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Growing beans in far north

 
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Wondering if anyone has tried growing beans in zone 3b or any of the far northern climates? We are in Alaska and would love to grow beans both fresh eating types and drying beans. Hooping to try some in a small greenhouse or cold frame this year if our snow ever melts.

Any tips or ideas that could help would be greatly appreciated.
 
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Fava beans work well, Edible leaves and beans.
 
pollinator
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Runner beans grow well in cooler areas but do need pollinators so would probably not work in your case.  Fava beans are another to try as suggested. I try to plant both some early bush beans and some early pole beans.  Most pole beans take longer to start producing and I may or may not get a crop before our first snow.  The combination gives me the early bush production and as they are slowing down my pole beans are kicking in.   I can't afford a greenhouse so I am not sure how well they would grow in one.  

We have not found a dry bean that works yet but this year we are trialing Nez Perce and Yellow Indian Woman to see if they will work.  I do live at just over 6100 ft altitude so warm season veggies can be a challenge.  Our last average frost date is May 20th and we can have snow as early as Sept, with hail a possibility at any time.
 
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I have grown green beans...bush....in zone 3 in  Northern Mn.   They did well.
 
Vickey McDonald
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Dorothy Pohorelow wrote:Runner beans grow well in cooler areas but do need pollinators so would probably not work in your case.  Fava beans are another to try as suggested.
I do live at just over 6100 ft altitude so warm season veggies can be a challenge.  Our last average frost date is May 20th and we can have snow as early as Sept, with hail a possibility at any time.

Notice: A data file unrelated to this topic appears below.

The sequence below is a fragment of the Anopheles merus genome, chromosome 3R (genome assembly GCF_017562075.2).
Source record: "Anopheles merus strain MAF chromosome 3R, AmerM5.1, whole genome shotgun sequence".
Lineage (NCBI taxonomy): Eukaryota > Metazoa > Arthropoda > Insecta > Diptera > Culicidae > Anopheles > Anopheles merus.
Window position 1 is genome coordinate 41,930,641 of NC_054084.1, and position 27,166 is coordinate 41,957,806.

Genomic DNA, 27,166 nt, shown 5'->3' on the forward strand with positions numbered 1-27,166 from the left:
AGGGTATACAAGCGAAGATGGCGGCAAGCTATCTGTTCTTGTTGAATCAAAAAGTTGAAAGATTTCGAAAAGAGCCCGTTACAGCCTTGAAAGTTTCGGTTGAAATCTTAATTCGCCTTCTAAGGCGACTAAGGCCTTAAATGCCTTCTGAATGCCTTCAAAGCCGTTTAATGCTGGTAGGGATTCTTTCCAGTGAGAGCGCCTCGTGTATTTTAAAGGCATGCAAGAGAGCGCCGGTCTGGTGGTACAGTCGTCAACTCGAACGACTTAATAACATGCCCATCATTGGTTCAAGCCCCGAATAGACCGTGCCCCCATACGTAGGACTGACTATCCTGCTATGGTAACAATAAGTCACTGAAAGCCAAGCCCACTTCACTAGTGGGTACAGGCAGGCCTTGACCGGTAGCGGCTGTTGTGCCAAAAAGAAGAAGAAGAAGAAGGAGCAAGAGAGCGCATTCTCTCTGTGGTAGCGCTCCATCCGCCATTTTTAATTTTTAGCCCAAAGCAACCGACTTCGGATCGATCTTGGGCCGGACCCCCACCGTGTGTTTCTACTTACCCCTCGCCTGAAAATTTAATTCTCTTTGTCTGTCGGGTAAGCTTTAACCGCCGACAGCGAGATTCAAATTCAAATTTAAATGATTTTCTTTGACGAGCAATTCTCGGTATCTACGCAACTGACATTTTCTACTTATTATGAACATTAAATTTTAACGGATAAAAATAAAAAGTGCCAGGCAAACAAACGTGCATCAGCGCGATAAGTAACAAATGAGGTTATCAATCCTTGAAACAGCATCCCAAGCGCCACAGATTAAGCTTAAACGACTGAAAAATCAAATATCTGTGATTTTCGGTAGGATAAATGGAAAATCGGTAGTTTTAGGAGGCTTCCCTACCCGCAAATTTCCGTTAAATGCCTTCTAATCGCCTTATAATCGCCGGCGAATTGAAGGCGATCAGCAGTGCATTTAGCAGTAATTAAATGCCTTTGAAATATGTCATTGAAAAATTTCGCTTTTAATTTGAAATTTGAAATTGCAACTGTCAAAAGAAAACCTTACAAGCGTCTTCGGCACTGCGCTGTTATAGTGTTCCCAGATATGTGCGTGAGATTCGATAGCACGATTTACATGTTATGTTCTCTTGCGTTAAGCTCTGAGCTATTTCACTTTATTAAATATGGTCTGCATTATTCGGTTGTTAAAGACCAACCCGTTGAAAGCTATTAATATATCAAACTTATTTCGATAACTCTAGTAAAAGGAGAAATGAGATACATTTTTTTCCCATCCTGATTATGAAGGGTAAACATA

We do have a good amount of pollinators here. We are around 400 ft so basically sea level. But can be fairly warm for the summer or very wet and chilly for summers. Lots of sunlight or daylight hours but cannot plant outside until Memorial weekend.

My greenhouse is a bit simple. The lower walls are made from pallets with a "sill" on top that has holes cut in. The top is the framework from a 16 x 20 foot canopy like those sold at Costco. The legs fit down into the holes cut into the sills. We then covered it with contractors visqueen. You can often get the frames for free on Craigslist or if you have a local marketplace on Facebook or something. Pallets are often given away at stores or online.
main-greenhouse-2.jpg
pallet and costco canopy frame greenhouse
pallet and costco canopy frame greenhouse
 
Dorothy Pohorelow
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our problem is wind.  For instance this April we had only one day that didn't have a gust of 30 mph or more....  a lot of day actually were gusting over 60.  So greenhouses have to be built to withstand the wind.  More then one has been sent flying or tumbling when we have a high wind day.  It is just one of the challenges growing here.  
 
Vickey McDonald
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Dorothy Pohorelow wrote:our problem is wind.  For instance this April we had only one day that didn't have a gust of 30 mph or more....  a lot of day actually were gusting over 60.  So greenhouses have to be built to withstand the wind.  More then one has been sent flying or tumbling when we have a high wind day.  It is just one of the challenges growing here.